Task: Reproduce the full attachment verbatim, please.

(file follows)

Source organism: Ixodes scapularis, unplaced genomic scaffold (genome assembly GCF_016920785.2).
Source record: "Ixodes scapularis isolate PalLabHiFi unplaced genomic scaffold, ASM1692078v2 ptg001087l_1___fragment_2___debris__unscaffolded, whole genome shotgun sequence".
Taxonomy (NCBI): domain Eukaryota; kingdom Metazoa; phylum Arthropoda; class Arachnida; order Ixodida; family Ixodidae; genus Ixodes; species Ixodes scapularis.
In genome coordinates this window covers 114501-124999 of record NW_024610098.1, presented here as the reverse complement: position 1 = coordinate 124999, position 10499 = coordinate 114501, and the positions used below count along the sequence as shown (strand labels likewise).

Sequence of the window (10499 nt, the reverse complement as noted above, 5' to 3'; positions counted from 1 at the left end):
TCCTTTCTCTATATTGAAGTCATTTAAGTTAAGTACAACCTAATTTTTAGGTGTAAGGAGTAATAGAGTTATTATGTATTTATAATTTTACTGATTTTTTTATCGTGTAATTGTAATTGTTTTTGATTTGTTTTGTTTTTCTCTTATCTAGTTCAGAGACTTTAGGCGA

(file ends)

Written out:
Source organism: Ixodes scapularis, unplaced genomic scaffold (genome assembly GCF_016920785.2).
Source record: "Ixodes scapularis isolate PalLabHiFi unplaced genomic scaffold, ASM1692078v2 ptg001087l_1___fragment_2___debris__unscaffolded, whole genome shotgun sequence".
Taxonomy (NCBI): domain Eukaryota; kingdom Metazoa; phylum Arthropoda; class Arachnida; order Ixodida; family Ixodidae; genus Ixodes; species Ixodes scapularis.
In genome coordinates this window covers 114501-124999 of record NW_024610098.1, presented here as the reverse complement: position 1 = coordinate 124999, position 10499 = coordinate 114501, and the positions used below count along the sequence as shown (strand labels likewise).

Sequence of the window (10499 nt, the reverse complement as noted above, 5' to 3'; positions counted from 1 at the left end):
TCCTTTCTCTATATTGAAGTCATTTAAGTTAAGTACAACCTAATTTTTAGGTGTAAGGAGTAATAGAGTTATTATGTATTTATAATTTTACTGATTTTTTTATCGTGTAATTGTAATTGTTTTTGATTTGTTTTGTTTTTCTCTTATCTAGTTCAGAGACTTTAGGCGA